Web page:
When we think of outdoor court surfaces we think typically of post-tension concrete and asphalt. Indoor court surfaces are typically either gymnasium floors or in some cases where the conversion of a warehouse to pickleball courts is involved, the surface might again be concrete.

In order to be complete we should mention one other category. Less frequently, either outdoors or indoors, you see a cushioned sports-court surface in the discussion as a candidate for resurfacing. It happens most often when someone has an unused sports court and simply wants to reline it for pickleball. Often the two courts are nearly identically sized and this is an easy one to reline. This doesn’t amount to too much in this conversation because most of what we are talking about are appropriate surfaces for multiple courts, either as conversions (most often from unused tennis courts) or new construction.

(A final note on that before we move on…sports-court surfaces can actually play pretty well, some of them. Some of them depends. Before you invest any energy into conversion of a sports-court surface go out on the existing surface and just bounce a pickleball off it. (Thank you, Captain Obvious!) If it doesn’t bounce well you are probably in a bad situation and you don’t want to be replacing a sports-court surface unless you really have to. If you truly feel you have to, get in touch with us and we’ll put you in touch with someone who successfully did it. One in a thousand in our book.) 

We have not experienced building new indoor courts. We have participated in refinishing and re-striping indoor gymnasium floors in order to “add” permanent pickleball lines in with all the other lines (volleyball, basketball, etc. etc.) that these multi-use gym floors seem to have. But let’s focus more on outdoor courts where we have more experience.

We think most people would agree the choice between post-tensioned concrete and asphalt is a no-brainer; that post-tensioned concrete lasts longer, cracks far less, and so on. This could be true in some cases but certainly is not in all, and we actually prefer the play of the pickleball off a very good asphalt surface to that of a very good post-tensioned concrete surface. This is true for us if there is a good (similar) coating on both of them so you can make a real comparison. IOHO, a lightly (or poorly) treated asphalt court plays better than a lightly treated concrete court due to the “skip factor” off the poorly-treated concrete, and in both cases the asphalt feels a little softer after being on the courts for hours, so it isn’t always as clear a difference between the two constructions.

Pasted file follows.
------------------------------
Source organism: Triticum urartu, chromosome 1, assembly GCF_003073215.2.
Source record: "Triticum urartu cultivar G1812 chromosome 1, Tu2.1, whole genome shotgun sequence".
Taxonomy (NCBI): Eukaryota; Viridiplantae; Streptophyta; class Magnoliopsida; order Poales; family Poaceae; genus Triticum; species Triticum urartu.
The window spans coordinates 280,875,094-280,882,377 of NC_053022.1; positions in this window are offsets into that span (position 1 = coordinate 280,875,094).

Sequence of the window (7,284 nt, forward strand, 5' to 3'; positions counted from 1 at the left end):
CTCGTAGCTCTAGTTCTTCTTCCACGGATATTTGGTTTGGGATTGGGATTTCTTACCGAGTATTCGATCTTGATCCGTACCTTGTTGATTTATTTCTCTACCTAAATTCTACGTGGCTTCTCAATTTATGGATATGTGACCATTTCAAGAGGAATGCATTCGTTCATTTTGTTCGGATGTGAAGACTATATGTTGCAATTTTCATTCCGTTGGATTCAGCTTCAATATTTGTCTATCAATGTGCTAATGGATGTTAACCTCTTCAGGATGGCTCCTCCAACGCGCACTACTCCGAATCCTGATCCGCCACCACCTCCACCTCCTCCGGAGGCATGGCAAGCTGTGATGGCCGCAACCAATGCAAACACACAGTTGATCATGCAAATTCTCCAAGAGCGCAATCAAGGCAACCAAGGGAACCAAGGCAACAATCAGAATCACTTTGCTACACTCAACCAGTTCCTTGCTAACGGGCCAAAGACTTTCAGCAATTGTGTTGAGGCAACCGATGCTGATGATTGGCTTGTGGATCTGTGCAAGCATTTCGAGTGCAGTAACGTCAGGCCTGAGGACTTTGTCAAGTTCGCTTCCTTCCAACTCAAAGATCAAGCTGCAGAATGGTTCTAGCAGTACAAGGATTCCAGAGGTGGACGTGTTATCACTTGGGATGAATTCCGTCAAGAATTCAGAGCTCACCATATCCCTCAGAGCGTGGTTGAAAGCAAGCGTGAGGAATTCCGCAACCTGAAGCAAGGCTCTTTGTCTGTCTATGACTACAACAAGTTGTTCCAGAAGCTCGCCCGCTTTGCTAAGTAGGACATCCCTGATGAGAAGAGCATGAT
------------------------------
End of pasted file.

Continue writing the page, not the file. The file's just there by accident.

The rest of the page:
Back in the day, one real reason for going asphalt was cost; for a long time it was much less expensive than concrete. Today it depends on the price of oil, asphalt being a petroleum-based product, and it depends on who does the construction. For instance, in Bend, given a choice (meaning no low-bid-wins rule in place) we would always to do business with Dan Hanks of Cushion Tennis Courts in Redmond (Phone: 541 550 0941) who can do both asphalt and concrete and does a lot of both but is an amazing overseer of any project.

One project we were recently involved in, in an housing development (where we own a home), involved dumping the old and dilapidated tennis courts and replacing the whole thing with a “sports complex” consisting of tennis courts, volleyball, practice facilities with backboards, and (need we say it?) pickleball courts. Dan won the bid and bid two different solutions; one with post-tensioned concrete, the other with asphalt. The HOA chose asphalt. There Dan very creatively determined that the most cost-effective solution was to pour asphalt directly over the old concrete, using the old stuff as a firm base. The Mountain High development in Bend has every reason to expect years of good use and minimal cracking of this extremely well-developed asphalt core.

, Surfaces,,

Dan Hanks’ crew leveling asphalt at Mt. High

, Surfaces,,

Cushion Courts roughing the concrete to accept the asphalt

, Surfaces,,

Knife River was contracted to provide and pour the asphalt for Dan’s crew at Mt. High

, Surfaces,,

A terrific asphalt pour complete at Mountain High in Bend, courtesy Dan Hanks, Cushion Courts, Redmond


Here is a pretty good site for reading more about the differences, with the specifically linked article being a good way to start.

Here’s a picture of the first eight courts Dan Hanks did for the partnership of the Bend Pickleball Club and  Bend Parks and Recreation District at Pine Nursery Park in Bend. Again, these are asphalt courts. We could have probably had post-tensioned concrete for about the same money.

, Surfaces,,

The last part of surfaces goes beyond court construction and deals with the court paint. Typically there is grit added to these very specifically designed paints to allow the ball to bounce true without skipping. The more grit the “slower” the ball plays….it stays more in place and doesn’t bounce as much towards you. The proper level of grit is Tennis Two (2). This has enough grit for pickleball but not too much. Several companies provide these paint products. Recently folks have been favoring SportsMaster. DuraCourt is another you’ll here described with favor.